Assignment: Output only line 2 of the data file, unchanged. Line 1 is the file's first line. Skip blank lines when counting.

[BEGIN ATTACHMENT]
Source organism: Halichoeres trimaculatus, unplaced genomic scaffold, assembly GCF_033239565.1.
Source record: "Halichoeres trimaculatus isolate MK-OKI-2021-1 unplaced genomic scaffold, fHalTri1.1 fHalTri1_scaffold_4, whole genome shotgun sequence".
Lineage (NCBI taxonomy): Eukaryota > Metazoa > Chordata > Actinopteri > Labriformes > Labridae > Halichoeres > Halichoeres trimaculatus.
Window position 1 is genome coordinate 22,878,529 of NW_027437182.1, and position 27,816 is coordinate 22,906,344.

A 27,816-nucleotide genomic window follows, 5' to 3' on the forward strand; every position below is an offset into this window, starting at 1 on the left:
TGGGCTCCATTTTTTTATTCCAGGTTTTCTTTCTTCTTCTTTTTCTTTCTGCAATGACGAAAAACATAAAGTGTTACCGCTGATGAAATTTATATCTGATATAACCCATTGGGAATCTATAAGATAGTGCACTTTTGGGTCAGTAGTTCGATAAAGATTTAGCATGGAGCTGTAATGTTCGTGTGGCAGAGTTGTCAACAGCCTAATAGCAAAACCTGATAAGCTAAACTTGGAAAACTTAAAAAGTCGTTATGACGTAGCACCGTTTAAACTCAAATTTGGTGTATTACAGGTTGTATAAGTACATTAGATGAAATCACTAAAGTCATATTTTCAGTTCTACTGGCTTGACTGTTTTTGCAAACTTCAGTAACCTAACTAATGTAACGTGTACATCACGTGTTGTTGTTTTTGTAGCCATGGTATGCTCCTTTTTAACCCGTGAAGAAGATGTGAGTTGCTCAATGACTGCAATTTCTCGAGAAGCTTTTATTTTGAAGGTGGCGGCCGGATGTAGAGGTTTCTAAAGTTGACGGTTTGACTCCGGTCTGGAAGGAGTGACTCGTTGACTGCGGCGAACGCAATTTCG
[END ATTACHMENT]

Source record: "Halichoeres trimaculatus isolate MK-OKI-2021-1 unplaced genomic scaffold, fHalTri1.1 fHalTri1_scaffold_4, whole genome shotgun sequence".